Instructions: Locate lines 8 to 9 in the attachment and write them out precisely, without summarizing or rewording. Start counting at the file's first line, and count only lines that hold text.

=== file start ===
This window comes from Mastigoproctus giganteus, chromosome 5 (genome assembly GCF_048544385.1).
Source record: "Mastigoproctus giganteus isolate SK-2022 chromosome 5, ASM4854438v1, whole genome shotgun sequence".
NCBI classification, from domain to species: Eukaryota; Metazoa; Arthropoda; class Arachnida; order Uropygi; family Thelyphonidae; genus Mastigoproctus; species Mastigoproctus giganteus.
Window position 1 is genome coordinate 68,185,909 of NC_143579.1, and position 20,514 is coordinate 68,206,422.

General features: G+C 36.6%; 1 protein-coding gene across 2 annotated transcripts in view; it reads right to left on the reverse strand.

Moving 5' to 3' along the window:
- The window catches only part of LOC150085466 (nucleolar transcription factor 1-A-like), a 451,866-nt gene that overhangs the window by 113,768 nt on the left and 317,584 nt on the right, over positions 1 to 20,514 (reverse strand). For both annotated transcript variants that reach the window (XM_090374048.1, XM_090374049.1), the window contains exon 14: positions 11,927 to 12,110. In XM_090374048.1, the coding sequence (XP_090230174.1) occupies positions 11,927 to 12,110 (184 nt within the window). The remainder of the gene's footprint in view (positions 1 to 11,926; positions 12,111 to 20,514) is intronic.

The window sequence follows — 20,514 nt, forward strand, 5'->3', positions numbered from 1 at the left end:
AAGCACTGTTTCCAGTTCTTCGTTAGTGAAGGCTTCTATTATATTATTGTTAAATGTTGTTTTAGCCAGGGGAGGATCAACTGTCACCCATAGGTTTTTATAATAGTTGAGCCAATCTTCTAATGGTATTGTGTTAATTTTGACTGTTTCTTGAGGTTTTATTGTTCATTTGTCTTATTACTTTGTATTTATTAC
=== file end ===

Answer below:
The window sequence follows — 20,514 nt, forward strand, 5'->3', positions numbered from 1 at the left end:
AAGCACTGTTTCCAGTTCTTCGTTAGTGAAGGCTTCTATTATATTATTGTTAAATGTTGTTTTAGCCAGGGGAGGATCAACTGTCACCCATAGGTTTTTATAATAGTTGAGCCAATCTTCTAATGGTATTGTGTTAATTTTGACTGTTTCTTGAGGTTTTATTGTTCATTTGTCTTATTACTTTGTATTTATTAC